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Plans revealed for Kaiti Hill-Titirangi

MAKING Kaiti Hill-Titirangi more pedestrian-friendly and improving protection of archaeological sites are just a few of the ideas laid out in the Titirangi Reserve Management Plan.

Gisborne District Council is seeking feedback on the plan, which outlines the next steps to restore the reserve in co-management with Ngati Oneone.

Proposals include a connecting track to Kaiti Beach, a new “home guard” track from the World War 2 barracks site to Queens Drive, making Titirangi Drive one-way, creating gathering areas from post-harvest sites, and improving interpretation and signage.

The public consultation comes after a long process of hui and stakeholder engagement, says the council’s planning and development group manager Nedine Thatcher-Swann.

Archaeological sites identifiedMany archaeological sites have been identified, including old pa sites, burial grounds, rolling gardens and terraces, and middens (historical rubbish areas).

Ms Thatcher-Swann says the council’s contractors have guidelines to work on around the sites but public input is sought on how they are preserved and featured in the future.

Ngati Oneone representative Nick Tupara says the plan is a way forward, recognising Ngati Oneone as the tangata whenua, first people, and giving them the opportunity to share that history and connection.

“It reflects quite a bit that needs to be done but it is a good platform.

“It acknowledges some heritage values that need to be considered, and it puts us in a good position to ensure them.”

These include from the early Maori and European settlers, the World War 2 efforts, and through to today.

He says the hill is “iconic” to the region.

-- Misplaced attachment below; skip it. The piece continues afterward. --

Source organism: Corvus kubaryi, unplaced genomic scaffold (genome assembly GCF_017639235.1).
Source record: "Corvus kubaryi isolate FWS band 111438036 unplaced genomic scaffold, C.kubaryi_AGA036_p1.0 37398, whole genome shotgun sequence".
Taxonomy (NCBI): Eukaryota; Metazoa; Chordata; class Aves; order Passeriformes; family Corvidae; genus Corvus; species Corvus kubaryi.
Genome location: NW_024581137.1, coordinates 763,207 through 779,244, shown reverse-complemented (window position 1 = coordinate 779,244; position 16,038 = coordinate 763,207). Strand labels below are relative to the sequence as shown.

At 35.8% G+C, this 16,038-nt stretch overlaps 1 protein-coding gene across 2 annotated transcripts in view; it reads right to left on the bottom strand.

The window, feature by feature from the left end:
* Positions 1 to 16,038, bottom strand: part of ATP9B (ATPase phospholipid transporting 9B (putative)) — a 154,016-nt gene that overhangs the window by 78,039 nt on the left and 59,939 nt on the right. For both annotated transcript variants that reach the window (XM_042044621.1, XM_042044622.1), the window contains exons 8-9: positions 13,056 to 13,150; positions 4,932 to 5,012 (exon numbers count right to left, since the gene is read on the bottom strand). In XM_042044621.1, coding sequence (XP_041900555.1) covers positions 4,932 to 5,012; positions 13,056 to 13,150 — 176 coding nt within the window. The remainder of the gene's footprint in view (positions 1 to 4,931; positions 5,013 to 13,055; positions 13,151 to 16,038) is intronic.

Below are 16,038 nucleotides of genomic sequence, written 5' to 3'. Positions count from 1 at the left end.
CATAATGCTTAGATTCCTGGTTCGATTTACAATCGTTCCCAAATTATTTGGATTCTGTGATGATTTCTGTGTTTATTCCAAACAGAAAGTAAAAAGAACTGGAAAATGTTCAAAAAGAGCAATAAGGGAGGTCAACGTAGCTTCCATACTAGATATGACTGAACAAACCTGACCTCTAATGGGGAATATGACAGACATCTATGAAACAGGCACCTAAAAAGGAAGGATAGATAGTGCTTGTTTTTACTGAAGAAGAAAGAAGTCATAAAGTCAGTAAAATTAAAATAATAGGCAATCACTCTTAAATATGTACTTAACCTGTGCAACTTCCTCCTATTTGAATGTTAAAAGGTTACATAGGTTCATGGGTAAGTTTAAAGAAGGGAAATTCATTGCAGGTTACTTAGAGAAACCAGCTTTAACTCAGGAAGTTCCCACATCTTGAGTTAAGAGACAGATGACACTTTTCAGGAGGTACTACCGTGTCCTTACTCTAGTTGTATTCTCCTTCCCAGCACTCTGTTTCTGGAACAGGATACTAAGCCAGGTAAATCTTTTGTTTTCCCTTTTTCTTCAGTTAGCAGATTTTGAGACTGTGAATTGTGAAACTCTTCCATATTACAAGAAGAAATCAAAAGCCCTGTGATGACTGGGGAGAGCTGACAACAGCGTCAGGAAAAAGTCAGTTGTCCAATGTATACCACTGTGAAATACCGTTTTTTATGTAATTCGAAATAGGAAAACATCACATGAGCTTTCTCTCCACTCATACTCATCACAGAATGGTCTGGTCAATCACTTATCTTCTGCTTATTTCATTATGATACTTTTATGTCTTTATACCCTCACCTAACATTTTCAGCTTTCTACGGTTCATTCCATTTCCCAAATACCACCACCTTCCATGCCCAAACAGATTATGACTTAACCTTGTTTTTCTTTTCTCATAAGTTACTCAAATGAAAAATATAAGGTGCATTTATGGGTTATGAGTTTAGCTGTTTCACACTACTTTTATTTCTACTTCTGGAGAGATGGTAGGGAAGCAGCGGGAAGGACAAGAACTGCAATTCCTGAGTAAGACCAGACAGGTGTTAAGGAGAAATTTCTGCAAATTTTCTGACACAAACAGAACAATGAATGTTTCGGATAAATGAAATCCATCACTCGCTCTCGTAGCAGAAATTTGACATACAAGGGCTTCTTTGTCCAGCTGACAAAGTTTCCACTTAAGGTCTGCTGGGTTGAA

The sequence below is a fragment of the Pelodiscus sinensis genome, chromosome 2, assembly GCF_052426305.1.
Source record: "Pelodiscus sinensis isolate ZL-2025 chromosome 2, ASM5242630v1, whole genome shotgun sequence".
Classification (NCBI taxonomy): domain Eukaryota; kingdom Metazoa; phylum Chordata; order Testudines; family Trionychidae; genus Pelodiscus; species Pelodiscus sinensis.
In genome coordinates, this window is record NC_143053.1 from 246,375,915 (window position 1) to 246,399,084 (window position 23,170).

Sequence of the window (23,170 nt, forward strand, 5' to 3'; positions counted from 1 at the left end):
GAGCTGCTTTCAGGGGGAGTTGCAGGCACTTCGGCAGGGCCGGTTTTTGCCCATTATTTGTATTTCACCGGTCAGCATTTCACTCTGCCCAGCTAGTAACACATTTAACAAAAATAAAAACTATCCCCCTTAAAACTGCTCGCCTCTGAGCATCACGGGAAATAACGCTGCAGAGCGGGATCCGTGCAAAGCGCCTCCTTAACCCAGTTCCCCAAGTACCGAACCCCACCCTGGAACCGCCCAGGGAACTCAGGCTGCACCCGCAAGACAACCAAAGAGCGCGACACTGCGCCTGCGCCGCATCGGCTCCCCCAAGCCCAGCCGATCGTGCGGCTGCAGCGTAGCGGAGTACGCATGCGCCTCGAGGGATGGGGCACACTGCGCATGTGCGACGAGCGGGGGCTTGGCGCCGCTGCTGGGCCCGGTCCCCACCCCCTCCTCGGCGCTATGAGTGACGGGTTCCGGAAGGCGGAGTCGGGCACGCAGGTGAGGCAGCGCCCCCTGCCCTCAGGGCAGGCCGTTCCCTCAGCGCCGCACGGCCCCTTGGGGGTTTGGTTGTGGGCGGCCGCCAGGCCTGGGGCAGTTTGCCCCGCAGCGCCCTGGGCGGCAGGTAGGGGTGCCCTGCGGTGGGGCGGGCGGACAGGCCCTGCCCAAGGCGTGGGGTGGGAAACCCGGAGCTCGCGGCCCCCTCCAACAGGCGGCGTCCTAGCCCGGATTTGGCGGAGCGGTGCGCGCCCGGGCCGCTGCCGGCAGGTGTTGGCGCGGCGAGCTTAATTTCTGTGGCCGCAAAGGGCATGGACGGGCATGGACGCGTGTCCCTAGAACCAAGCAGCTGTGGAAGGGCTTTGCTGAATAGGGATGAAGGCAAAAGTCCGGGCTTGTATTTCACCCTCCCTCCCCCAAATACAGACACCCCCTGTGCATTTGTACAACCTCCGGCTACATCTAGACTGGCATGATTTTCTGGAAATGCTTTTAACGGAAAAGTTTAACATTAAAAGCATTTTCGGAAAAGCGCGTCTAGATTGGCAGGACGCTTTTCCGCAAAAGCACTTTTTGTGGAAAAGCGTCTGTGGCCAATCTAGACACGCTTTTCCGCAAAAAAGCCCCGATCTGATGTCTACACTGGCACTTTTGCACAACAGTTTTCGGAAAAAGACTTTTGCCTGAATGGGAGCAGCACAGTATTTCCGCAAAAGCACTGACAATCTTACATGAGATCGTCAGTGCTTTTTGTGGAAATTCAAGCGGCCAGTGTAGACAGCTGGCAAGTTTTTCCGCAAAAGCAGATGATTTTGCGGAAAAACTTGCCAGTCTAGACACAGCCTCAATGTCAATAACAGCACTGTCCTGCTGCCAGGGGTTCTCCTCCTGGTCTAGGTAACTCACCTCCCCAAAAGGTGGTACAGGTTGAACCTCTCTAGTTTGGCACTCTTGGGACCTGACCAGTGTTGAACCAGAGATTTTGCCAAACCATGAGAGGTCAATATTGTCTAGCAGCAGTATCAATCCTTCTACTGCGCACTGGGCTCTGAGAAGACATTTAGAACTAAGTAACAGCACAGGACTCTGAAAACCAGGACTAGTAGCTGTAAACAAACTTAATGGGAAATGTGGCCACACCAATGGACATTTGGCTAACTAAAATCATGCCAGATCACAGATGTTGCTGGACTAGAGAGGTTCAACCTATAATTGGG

“It is visible from all corners of the city and has watched over our region forever. It is part of our identity and is there for everybody to enjoy.”

He says while the hill needs to have access, Ngati Oneone would rather it be by foot than too many vehicles. These views are outlined in the proposal to make Titirangi Drive one-way, and new and upgraded trails that will allow pedestrians to circuit the hill and access Kaiti and the harbour safely.

Mr Tupara says these proposals will give a stronger asset back to the community, “a contemplative space for the city”.

“We hope to grow the spiritual nature, a place for people to walk and contemplate and be in touch with it all.”

In April and May last year 8.7 hectares of pine trees were harvested and in October more than 55,000 native plants were planted over 13ha of land in the first stages of the restoration project.

Mr Tupara says the native plants will not only keep the hill stable, but he hopes will become part of the “story”.

¦ A full copy of the management plan can be found on the council website. The feedback period is open and runs until June 24. There will be an on-site tour on June 18 and the next community day is in July.

Feedback can be submitted by email to titirangi.restoration@gdc.govt.nz, on the council website www.gdc.govt.nz or handed in directly to offices in Fitzherbert Street (until May 27, then to 39 Gladstone Road), H.B. Williams Memorial Library or Te Puia Springs.

ARCHAEOLOGICAL SITES: The main pa (Titirangi Pa) site near the summit, highlighted in blue on the map, is the biggest pa in Turanganui. There are no visible remains but there is a high chance they are hidden underground. Around the World War 1 monument is evidence of terraces, middens and burial grounds, which have been damaged by erosion, tree growth and construction of the monument itself. The gun emplacement and barracks sites are marked on the map, and middens, terraces and pits are scattered around the port-side of the reserve. The council is working closely with Heritage New Zealand and Ngati Oneone, creating procedures for what work can be done and where it can be done, with or without the presence of an archaeological authority. These procedures have been put in place because of the layers of cultural, historic and archeological sites that have been discovered. Picture supplied